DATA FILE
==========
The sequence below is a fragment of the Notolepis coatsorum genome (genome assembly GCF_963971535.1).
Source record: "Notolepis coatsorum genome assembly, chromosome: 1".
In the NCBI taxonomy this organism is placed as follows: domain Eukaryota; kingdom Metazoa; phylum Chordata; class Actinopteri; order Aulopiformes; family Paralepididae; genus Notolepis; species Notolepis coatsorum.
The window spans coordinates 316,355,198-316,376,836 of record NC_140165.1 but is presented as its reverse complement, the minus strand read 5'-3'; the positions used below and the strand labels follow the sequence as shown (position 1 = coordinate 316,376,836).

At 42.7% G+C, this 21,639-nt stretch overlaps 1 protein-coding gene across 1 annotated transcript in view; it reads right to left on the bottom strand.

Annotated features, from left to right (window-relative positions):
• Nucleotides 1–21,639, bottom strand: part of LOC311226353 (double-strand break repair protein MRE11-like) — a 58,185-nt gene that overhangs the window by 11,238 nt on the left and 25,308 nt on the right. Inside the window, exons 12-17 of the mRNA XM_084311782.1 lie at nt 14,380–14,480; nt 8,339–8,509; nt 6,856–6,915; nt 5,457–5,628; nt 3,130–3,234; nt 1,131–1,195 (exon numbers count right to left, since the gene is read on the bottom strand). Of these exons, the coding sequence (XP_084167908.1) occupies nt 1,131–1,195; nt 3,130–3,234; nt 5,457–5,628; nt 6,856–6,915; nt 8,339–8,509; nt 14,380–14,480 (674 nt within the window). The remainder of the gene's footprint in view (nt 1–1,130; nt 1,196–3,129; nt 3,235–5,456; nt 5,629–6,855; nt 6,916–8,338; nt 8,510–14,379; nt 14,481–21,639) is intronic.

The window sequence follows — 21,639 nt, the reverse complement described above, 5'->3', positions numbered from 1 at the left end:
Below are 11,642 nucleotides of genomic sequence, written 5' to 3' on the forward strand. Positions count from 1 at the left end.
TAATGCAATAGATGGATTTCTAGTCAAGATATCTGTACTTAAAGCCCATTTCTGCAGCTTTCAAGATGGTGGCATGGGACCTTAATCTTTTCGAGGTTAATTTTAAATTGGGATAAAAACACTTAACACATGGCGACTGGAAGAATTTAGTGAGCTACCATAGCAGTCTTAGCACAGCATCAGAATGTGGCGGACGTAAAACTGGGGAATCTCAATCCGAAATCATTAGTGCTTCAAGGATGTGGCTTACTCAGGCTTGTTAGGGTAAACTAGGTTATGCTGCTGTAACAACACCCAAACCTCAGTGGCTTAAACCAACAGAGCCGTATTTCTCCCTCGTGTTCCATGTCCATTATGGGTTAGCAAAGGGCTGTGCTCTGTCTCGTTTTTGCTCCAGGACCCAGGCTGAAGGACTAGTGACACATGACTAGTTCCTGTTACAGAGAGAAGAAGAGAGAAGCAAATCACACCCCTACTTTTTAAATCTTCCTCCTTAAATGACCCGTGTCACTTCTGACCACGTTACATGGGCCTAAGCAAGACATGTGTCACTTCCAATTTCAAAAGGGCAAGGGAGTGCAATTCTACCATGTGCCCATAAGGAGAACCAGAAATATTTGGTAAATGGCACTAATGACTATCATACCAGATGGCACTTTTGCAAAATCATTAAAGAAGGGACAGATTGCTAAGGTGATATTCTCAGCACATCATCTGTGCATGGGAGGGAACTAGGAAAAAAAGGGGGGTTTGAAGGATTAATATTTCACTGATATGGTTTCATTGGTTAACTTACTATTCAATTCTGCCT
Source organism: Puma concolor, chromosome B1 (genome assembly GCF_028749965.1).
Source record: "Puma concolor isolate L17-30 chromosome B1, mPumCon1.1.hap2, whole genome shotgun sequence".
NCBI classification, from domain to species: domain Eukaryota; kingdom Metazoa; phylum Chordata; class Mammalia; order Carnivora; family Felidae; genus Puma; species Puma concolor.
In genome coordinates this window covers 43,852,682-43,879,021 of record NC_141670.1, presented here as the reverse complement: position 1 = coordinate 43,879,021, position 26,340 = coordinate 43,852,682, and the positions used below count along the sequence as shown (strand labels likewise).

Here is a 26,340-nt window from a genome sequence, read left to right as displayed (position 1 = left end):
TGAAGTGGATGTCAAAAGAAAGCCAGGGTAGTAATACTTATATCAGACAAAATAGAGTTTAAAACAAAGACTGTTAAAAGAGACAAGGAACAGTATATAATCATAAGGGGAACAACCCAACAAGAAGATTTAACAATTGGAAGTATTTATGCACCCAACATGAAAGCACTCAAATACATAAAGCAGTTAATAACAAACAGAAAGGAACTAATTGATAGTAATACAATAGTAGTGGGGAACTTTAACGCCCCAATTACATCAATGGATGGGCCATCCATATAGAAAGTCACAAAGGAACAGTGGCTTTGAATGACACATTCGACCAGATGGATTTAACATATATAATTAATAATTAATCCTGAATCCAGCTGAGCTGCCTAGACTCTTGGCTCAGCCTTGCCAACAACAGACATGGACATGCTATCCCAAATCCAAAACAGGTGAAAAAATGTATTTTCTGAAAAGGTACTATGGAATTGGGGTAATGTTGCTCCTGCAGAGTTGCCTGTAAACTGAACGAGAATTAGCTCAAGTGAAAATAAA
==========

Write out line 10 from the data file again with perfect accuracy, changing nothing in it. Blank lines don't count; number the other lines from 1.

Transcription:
TAATGCAATAGATGGATTTCTAGTCAAGATATCTGTACTTAAAGCCCATTTCTGCAGCTTTCAAGATGGTGGCATGGGACCTTAATCTTTTCGAGGTTAATTTTAAATTGGGATAAAAACACTTAACACATGGCGACTGGAAGAATTTAGTGAGCTACCATAGCAGTCTTAGCACAGCATCAGAATGTGGCGGACGTAAAACTGGGGAATCTCAATCCGAAATCATTAGTGCTTCAAGGATGTGGCTTACTCAGGCTTGTTAGGGTAAACTAGGTTATGCTGCTGTAACAACACCCAAACCTCAGTGGCTTAAACCAACAGAGCCGTATTTCTCCCTCGTGTTCCATGTCCATTATGGGTTAGCAAAGGGCTGTGCTCTGTCTCGTTTTTGCTCCAGGACCCAGGCTGAAGGACTAGTGACACATGACTAGTTCCTGTTACAGAGAGAAGAAGAGAGAAGCAAATCACACCCCTACTTTTTAAATCTTCCTCCTTAAATGACCCGTGTCACTTCTGACCACGTTACATGGGCCTAAGCAAGACATGTGTCACTTCCAATTTCAAAAGGGCAAGGGAGTGCAATTCTACCATGTGCCCATAAGGAGAACCAGAAATATTTGGTAAATGGCACTAATGACTATCATACCAGATGGCACTTTTGCAAAATCATTAAAGAAGGGACAGATTGCTAAGGTGATATTCTCAGCACATCATCTGTGCATGGGAGGGAACTAGGAAAAAAAGGGGGGTTTGAAGGATTAATATTTCACTGATATGGTTTCATTGGTTAACTTACTATTCAATTCTGCCT